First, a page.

Senior Citizens and Digital Health Tools – Results from the Field

Population Health,Mobile,mhealth,Text Messaging,Medication Adherence,Senior Citizens
Recently, the Journal of the American Medical Association (JAMA) published a study focused on the trends relating to the use of technology and digital health care services among Medicare beneficiaries between 2011 and 2014.

The authors conclude that “digital health is not reaching most seniors.” Understandably, this conclusion is getting a lot of attention and reinforcing the notion that seniors are not ready to engage through digital channels.

Given that “the sickest, most expensive and fastest growing segment of the US population are seniors 65 and older,” finding ways to reach this demographic using technology is more critical than ever.

At CareWire, we absolutely agree that the conventional approach to digital health tools, such as apps and patient portals, is not well suited to the senior population. Our data and experience – through tens of thousands of interactions with the senior demographic – indicate that the key to reaching this population is through simple, straightforward digital communications. Our text-first approach to interacting with healthcare consumers focuses on delivering education, instructions and alerts and obtaining real-time feedback, which is an overall extension of CareWire’s goal to consistently and effectively deliver results to healthcare providers. 

CareWire supports over 25,000 healthcare related interactions a day. Of the 1.2 million individuals whom we interact with at CareWire, more than 30 percent are over 65 years of age. We have found that 55 percent of seniors have SMS capable mobile numbers, and when they are asked to engage, less than 6 percent opt-out. The following are further examples of how this population has engaged with the CareWire platform:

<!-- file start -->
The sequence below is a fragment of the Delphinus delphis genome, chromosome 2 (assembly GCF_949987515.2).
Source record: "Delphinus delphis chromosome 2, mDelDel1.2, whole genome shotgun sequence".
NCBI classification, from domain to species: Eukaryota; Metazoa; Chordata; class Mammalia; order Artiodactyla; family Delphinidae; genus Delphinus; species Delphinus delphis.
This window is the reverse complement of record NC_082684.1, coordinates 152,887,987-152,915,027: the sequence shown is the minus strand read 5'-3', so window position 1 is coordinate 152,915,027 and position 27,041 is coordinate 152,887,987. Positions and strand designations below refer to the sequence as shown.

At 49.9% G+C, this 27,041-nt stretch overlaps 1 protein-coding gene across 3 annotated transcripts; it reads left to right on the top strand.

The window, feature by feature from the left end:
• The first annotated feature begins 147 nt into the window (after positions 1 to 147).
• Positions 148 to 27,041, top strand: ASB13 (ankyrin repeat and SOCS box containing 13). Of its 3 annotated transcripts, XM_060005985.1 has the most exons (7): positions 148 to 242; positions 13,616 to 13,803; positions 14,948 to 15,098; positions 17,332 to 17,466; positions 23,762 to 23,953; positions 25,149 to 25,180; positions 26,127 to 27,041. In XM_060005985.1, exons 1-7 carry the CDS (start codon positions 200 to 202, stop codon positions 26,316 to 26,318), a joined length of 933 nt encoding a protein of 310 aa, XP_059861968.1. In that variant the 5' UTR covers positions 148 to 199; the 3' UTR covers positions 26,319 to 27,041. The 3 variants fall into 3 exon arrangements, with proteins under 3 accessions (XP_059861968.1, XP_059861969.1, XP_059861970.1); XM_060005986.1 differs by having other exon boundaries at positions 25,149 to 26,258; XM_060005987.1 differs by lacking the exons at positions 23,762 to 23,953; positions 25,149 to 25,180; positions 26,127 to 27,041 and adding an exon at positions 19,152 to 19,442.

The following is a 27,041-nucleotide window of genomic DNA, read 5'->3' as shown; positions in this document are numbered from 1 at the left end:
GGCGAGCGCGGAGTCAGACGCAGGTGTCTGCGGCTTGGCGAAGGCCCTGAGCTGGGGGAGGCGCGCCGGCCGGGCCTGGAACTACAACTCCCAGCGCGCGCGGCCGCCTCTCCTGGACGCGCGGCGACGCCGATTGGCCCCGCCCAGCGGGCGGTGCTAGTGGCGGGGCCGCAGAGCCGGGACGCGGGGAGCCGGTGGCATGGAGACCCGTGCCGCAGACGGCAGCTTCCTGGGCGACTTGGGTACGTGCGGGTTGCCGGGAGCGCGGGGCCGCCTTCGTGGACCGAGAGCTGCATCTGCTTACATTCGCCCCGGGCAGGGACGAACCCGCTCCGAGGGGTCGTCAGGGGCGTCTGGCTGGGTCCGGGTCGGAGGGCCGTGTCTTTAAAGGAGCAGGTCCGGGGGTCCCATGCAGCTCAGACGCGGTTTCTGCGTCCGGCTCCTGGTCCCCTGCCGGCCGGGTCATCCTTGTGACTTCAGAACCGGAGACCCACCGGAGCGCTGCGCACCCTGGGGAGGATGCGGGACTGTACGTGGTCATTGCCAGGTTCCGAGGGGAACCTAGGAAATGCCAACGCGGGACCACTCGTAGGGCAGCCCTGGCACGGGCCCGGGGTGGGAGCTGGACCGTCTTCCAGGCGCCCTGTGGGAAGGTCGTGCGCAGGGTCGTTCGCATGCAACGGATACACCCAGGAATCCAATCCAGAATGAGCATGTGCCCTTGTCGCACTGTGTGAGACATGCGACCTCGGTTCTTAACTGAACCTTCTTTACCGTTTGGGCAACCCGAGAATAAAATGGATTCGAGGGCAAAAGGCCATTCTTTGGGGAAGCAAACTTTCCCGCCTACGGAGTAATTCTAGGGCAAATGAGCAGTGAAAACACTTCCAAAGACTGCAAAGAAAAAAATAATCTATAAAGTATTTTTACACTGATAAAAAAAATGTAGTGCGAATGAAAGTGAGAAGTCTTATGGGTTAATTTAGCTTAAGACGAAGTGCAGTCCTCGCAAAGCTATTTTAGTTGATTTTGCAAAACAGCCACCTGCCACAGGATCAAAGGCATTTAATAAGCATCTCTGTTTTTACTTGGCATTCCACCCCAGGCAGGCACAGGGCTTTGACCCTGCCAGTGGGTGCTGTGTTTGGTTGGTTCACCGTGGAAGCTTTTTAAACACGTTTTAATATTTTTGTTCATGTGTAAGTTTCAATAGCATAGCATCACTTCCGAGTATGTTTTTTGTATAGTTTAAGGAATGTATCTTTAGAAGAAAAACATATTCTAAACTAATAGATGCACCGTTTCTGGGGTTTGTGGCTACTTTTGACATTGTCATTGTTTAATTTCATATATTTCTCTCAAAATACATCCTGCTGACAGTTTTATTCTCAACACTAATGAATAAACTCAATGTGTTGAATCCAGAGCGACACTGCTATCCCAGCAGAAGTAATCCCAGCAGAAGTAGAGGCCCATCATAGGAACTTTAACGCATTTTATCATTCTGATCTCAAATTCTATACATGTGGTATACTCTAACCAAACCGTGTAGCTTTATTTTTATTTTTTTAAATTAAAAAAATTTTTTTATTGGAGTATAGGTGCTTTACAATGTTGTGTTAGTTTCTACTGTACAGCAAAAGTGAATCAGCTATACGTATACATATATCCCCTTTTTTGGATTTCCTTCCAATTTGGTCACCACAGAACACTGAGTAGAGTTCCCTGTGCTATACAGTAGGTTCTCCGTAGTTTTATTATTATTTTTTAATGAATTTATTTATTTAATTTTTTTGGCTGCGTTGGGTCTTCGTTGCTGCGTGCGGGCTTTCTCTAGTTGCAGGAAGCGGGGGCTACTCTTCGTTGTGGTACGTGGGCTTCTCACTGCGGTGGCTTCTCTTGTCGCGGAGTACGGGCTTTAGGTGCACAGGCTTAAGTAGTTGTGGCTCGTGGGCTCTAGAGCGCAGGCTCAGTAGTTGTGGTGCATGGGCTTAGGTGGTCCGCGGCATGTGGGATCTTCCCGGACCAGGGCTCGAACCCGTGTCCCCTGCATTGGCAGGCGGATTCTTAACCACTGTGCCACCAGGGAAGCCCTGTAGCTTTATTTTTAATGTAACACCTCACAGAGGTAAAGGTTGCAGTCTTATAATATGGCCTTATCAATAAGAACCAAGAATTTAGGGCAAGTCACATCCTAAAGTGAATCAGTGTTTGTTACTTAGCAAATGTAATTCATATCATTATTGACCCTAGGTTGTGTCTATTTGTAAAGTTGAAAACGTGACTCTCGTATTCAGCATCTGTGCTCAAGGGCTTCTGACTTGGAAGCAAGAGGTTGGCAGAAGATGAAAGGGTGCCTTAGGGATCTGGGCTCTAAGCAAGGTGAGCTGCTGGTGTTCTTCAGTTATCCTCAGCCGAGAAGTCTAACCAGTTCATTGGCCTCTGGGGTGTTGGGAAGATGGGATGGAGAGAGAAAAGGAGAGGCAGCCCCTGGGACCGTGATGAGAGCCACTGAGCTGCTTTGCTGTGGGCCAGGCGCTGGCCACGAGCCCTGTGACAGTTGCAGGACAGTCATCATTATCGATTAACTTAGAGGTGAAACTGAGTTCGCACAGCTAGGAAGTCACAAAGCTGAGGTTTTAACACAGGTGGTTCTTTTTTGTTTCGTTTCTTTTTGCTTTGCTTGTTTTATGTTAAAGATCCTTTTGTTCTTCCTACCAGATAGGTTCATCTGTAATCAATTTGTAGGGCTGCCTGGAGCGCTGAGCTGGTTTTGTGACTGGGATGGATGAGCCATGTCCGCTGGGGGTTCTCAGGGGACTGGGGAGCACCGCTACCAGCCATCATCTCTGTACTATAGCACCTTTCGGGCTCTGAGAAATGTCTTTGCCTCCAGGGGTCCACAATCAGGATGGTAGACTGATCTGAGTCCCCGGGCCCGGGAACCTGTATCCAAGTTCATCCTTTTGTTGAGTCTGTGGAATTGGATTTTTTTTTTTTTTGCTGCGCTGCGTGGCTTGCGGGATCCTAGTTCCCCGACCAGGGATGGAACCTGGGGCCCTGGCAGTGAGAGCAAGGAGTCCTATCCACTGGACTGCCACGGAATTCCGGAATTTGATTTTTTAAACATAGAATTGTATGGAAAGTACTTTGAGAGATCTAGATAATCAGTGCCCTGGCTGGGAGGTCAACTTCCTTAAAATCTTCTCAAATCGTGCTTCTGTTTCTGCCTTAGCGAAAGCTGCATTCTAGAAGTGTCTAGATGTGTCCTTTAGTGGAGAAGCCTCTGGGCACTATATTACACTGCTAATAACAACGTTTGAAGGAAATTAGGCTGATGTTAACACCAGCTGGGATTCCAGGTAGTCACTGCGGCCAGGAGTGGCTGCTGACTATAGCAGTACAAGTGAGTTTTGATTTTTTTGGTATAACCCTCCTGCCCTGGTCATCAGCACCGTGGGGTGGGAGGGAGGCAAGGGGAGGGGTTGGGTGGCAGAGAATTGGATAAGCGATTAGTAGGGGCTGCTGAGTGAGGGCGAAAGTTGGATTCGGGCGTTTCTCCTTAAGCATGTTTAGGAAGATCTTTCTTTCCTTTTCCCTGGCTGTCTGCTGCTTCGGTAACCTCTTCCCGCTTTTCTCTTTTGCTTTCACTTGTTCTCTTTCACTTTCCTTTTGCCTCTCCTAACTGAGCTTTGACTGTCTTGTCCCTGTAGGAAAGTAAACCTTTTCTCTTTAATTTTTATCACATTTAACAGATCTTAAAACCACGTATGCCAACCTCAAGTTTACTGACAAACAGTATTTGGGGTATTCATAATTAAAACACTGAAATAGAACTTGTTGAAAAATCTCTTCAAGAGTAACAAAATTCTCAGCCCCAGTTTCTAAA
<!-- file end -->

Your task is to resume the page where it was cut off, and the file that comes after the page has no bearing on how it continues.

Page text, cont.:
• Up to 90 percent complete daily mobile health assessments, which are reviewed by telemedicine health-coaches.

  • Up to 75 percent provide reviews of recent care experiences to help healthcare providers achieve quality goals.

  • Up to 24 percent respond to outreach and schedule appointments to maintain their personal health devices.

Moreover, when we ask these seniors to engage, their response occurs within 15 minutes over 50 percent of the time, and this reflects a similar response rate in non-senior populations.

While there is no arguing that the adoption and use of technology by senior citizens is lower than younger demographics, we caution the healthcare decision makers not to rush to the conclusion that seniors cannot be reached via digital health technology.

Consider this recommendation from the JAMA study: “…future innovations should focus on usability, adherence and scalability to improve the reach and effectiveness of digital health for seniors.” In the context of this recommendation, we believe the future is now when considering the role of digital tools like text messaging, which is simple, ubiquitous, immediate and widely accessible, regardless of socioeconomic status or age. When digital tools are coupled with engagement programs that drive results and have a proven track record of success, providers can begin to realize the promise of digital health for their senior citizens.

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